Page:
Alyssa has the best response up yet to Sady Doyle’s critique of George R. R. Martin. I realize that we’ve done this to death over the past few days, but I do highly recommend you read Alyssa’s take, if only because it’s a good feminist critique of Sady’s position. A taste:
A world where women are perfectly safe, perfectly competent, and society is perfectly engineered to produce those conditions strikes me as one where we can’t tell any very interesting stories about women’s struggles and women’s liberation. If we tell ourselves stories in order to live, it doesn’t strike me that we do ourselves any favors as active feminists by leaching depictions of sexual violence, women making bad decisions, and institutionalized sexism from our fiction, or by dismissing entire swaths of consumers or modes of consuming fiction.
What I draw from this whole debate is this: if Martin hadn’t included rape or sexual violence or a sexist society, if he’d sanitized Westeros, if he’d written a world where sexual equality was the norm, we wouldn’t be having this conversation at all. I’m thrilled that a fantasy series can spark this much serious discussion about women’s rights. Fantasy doesn’t have much of a tradition of this, though certainly there are feminists reading and writing the genre.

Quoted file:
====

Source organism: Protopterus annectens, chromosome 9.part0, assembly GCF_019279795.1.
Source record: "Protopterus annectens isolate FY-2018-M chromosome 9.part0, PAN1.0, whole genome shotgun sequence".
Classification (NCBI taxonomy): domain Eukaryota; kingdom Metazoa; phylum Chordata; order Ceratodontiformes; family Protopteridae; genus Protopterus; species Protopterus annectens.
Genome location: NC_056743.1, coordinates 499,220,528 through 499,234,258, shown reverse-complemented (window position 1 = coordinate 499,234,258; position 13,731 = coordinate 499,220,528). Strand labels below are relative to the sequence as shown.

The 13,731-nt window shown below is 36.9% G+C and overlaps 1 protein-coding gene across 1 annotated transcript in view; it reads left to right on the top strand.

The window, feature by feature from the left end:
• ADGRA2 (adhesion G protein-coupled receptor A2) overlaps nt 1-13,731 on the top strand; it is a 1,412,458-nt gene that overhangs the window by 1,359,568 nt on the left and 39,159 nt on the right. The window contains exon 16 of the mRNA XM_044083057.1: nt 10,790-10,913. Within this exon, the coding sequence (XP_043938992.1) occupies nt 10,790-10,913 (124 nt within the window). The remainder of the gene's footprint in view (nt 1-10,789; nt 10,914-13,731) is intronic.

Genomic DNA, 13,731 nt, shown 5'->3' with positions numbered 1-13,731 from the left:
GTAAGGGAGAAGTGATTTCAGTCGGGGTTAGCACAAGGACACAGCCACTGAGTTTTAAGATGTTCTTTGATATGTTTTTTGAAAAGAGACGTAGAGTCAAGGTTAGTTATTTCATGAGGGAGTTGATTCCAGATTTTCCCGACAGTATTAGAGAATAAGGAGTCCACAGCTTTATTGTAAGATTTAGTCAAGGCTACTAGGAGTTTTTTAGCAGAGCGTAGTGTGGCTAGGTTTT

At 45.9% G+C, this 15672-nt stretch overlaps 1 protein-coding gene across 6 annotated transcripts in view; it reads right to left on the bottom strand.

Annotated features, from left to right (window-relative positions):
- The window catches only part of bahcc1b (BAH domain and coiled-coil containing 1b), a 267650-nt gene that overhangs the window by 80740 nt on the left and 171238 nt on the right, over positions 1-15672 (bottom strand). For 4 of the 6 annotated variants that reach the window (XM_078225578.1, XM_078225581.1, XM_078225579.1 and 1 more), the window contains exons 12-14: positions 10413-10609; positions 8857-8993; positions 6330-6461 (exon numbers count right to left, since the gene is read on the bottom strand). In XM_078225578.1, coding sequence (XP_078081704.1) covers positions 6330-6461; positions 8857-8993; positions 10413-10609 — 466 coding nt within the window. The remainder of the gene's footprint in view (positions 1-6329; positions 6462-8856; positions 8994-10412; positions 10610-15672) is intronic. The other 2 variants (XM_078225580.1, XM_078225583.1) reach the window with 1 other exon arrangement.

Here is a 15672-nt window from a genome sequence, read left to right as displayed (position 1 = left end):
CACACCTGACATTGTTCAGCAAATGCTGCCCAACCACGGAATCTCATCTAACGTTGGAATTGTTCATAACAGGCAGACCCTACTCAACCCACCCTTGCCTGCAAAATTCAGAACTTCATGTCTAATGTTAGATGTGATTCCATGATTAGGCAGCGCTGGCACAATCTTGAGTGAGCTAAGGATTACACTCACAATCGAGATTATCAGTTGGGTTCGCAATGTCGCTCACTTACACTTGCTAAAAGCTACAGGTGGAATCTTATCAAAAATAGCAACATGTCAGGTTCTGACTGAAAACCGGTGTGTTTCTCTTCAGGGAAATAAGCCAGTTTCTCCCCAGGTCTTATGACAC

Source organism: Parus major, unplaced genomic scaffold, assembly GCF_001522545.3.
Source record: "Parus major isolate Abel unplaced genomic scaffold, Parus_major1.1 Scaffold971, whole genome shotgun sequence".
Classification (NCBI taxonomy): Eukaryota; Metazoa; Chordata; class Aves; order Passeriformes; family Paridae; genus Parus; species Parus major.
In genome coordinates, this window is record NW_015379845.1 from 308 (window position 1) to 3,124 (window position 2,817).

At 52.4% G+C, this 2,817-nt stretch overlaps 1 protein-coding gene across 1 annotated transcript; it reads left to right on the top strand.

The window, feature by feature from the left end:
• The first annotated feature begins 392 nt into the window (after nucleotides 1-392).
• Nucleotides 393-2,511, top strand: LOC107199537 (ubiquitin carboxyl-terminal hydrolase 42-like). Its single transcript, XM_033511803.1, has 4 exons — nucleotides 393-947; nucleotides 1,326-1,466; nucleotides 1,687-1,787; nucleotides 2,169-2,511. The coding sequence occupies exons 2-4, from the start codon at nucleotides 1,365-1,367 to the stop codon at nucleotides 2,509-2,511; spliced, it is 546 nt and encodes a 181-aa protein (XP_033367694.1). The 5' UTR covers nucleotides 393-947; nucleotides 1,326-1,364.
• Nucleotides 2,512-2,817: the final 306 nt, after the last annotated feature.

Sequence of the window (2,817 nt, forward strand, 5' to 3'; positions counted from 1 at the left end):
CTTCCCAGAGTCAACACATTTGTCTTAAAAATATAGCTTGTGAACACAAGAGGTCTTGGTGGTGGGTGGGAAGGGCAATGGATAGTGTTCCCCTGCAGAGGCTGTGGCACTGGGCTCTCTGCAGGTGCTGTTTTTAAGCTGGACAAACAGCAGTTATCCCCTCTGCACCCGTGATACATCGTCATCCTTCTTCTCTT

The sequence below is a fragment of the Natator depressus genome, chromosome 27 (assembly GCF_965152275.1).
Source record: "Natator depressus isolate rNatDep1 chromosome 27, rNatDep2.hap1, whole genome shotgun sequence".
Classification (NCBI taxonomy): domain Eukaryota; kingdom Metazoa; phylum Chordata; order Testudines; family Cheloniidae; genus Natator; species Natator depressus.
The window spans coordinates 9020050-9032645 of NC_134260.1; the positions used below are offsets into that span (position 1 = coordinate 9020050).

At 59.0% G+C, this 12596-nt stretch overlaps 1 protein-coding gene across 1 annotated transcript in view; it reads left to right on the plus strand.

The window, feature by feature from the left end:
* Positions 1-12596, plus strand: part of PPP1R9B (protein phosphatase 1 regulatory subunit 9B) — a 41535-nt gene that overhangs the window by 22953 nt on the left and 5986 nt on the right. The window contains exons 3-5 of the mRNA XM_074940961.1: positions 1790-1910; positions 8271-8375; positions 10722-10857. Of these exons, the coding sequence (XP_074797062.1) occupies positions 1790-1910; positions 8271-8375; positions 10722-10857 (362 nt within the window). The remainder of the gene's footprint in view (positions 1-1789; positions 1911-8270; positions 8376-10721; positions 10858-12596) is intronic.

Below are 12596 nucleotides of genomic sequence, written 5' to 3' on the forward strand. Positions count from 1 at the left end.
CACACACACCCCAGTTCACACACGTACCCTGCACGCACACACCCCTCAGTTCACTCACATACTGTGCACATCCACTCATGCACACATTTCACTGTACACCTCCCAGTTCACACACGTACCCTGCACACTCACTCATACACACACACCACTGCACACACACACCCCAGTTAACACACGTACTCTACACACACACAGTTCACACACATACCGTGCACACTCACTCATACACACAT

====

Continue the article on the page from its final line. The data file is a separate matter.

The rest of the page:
Sure, Tolkien included one strong woman in The Lord of the Rings. Good for him, as a traditionalist Catholic writing in post-war England, to make Eowyn a strong, disobedient female hero warrior. But by and large, from Tolkien on up, we don’t grapple a lot with women as second-class-citizens that much in fantasy. So we should, whatever mixed feelings we may have about the violence in these stories, at least celebrate the fact that they’ve sparked conversation about these issues. And, as Alyssa notes, “if we want the nerdosphere to be a more progressive place, I think it’s important to mount critiques that will actually be effective, rather than ones that can make the critics feel self-righteous.”
Read the whole thing.